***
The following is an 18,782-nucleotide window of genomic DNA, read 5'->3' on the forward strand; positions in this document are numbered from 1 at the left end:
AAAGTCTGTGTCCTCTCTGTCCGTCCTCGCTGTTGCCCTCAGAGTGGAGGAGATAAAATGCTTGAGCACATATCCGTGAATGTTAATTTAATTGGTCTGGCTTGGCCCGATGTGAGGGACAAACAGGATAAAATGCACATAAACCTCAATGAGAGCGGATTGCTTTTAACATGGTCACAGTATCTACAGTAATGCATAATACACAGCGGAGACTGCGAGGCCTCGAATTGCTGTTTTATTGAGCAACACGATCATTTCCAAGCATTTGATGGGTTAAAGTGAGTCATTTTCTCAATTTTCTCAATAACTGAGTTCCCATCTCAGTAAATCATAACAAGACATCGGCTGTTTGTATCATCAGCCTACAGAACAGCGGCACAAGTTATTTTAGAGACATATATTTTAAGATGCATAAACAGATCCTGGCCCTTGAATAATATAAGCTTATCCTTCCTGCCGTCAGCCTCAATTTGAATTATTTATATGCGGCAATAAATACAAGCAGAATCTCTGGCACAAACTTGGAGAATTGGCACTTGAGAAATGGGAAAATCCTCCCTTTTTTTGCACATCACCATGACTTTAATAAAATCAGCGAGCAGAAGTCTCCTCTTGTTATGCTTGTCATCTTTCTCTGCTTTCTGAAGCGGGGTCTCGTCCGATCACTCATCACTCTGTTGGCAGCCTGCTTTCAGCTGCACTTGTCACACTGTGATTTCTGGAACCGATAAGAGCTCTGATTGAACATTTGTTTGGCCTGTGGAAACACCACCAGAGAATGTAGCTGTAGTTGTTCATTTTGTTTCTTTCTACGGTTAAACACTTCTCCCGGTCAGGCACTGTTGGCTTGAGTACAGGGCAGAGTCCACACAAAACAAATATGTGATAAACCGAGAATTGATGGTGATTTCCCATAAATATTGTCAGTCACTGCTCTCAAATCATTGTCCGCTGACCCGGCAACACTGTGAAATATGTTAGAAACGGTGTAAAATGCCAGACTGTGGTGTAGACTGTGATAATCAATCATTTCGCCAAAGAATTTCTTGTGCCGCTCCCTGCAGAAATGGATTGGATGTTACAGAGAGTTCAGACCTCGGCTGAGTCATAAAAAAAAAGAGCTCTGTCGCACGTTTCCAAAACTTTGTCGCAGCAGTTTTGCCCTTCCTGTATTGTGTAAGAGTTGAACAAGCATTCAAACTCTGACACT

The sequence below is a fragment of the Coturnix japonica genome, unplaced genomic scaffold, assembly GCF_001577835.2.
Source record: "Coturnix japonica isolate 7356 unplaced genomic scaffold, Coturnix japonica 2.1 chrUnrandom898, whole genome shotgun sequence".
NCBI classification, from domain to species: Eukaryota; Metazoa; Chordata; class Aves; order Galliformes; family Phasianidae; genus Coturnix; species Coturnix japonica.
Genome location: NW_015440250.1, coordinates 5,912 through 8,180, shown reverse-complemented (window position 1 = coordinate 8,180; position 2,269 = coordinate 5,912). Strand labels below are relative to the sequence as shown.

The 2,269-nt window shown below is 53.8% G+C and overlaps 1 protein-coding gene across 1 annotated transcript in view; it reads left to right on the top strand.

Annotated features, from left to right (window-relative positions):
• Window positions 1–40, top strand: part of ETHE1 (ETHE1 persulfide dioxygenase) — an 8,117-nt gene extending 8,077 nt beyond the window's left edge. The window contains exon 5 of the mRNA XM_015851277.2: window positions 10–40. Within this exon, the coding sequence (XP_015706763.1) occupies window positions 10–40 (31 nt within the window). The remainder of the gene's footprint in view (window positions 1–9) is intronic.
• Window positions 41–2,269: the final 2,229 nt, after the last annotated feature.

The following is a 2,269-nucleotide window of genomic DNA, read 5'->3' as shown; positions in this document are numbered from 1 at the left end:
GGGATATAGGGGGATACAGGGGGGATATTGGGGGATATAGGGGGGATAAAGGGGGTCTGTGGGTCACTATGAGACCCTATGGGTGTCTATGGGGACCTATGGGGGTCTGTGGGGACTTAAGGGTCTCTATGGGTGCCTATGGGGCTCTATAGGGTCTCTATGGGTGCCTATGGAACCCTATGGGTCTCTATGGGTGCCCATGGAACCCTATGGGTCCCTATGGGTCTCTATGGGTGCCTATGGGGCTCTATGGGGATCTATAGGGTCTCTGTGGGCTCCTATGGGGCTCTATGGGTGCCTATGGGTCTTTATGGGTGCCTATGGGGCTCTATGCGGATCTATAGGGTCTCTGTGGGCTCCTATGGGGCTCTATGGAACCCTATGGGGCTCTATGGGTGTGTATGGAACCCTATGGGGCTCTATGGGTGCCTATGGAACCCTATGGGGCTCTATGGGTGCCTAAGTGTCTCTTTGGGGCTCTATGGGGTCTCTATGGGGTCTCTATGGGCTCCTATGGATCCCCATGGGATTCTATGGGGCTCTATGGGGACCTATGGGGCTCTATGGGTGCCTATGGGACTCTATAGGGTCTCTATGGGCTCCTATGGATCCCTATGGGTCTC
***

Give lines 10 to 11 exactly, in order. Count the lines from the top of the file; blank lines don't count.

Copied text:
• Window positions 41–2,269: the final 2,229 nt, after the last annotated feature.

The following is a 2,269-nucleotide window of genomic DNA, read 5'->3' as shown; positions in this document are numbered from 1 at the left end: